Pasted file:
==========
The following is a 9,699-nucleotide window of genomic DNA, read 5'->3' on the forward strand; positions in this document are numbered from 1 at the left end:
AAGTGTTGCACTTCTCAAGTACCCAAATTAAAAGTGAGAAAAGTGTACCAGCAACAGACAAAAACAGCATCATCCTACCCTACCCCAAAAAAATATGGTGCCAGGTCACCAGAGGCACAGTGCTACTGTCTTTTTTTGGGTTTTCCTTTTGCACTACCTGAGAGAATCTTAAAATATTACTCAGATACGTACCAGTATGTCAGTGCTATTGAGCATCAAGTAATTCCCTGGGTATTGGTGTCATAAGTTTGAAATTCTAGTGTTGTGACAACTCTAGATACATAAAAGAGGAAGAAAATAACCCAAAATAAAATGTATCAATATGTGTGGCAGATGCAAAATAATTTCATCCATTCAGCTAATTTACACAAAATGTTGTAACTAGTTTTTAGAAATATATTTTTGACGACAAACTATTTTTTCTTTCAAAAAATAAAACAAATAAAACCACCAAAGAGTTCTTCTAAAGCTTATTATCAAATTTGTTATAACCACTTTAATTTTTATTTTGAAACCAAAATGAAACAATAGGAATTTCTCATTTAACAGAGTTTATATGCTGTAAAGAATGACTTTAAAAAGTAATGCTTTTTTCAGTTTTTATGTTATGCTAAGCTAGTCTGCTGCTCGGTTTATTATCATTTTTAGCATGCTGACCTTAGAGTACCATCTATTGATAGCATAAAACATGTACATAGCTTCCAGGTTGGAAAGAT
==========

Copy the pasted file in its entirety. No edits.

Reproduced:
The following is a 9,699-nucleotide window of genomic DNA, read 5'->3' on the forward strand; positions in this document are numbered from 1 at the left end:
AAGTGTTGCACTTCTCAAGTACCCAAATTAAAAGTGAGAAAAGTGTACCAGCAACAGACAAAAACAGCATCATCCTACCCTACCCCAAAAAAATATGGTGCCAGGTCACCAGAGGCACAGTGCTACTGTCTTTTTTTGGGTTTTCCTTTTGCACTACCTGAGAGAATCTTAAAATATTACTCAGATACGTACCAGTATGTCAGTGCTATTGAGCATCAAGTAATTCCCTGGGTATTGGTGTCATAAGTTTGAAATTCTAGTGTTGTGACAACTCTAGATACATAAAAGAGGAAGAAAATAACCCAAAATAAAATGTATCAATATGTGTGGCAGATGCAAAATAATTTCATCCATTCAGCTAATTTACACAAAATGTTGTAACTAGTTTTTAGAAATATATTTTTGACGACAAACTATTTTTTCTTTCAAAAAATAAAACAAATAAAACCACCAAAGAGTTCTTCTAAAGCTTATTATCAAATTTGTTATAACCACTTTAATTTTTATTTTGAAACCAAAATGAAACAATAGGAATTTCTCATTTAACAGAGTTTATATGCTGTAAAGAATGACTTTAAAAAGTAATGCTTTTTTCAGTTTTTATGTTATGCTAAGCTAGTCTGCTGCTCGGTTTATTATCATTTTTAGCATGCTGACCTTAGAGTACCATCTATTGATAGCATAAAACATGTACATAGCTTCCAGGTTGGAAAGAT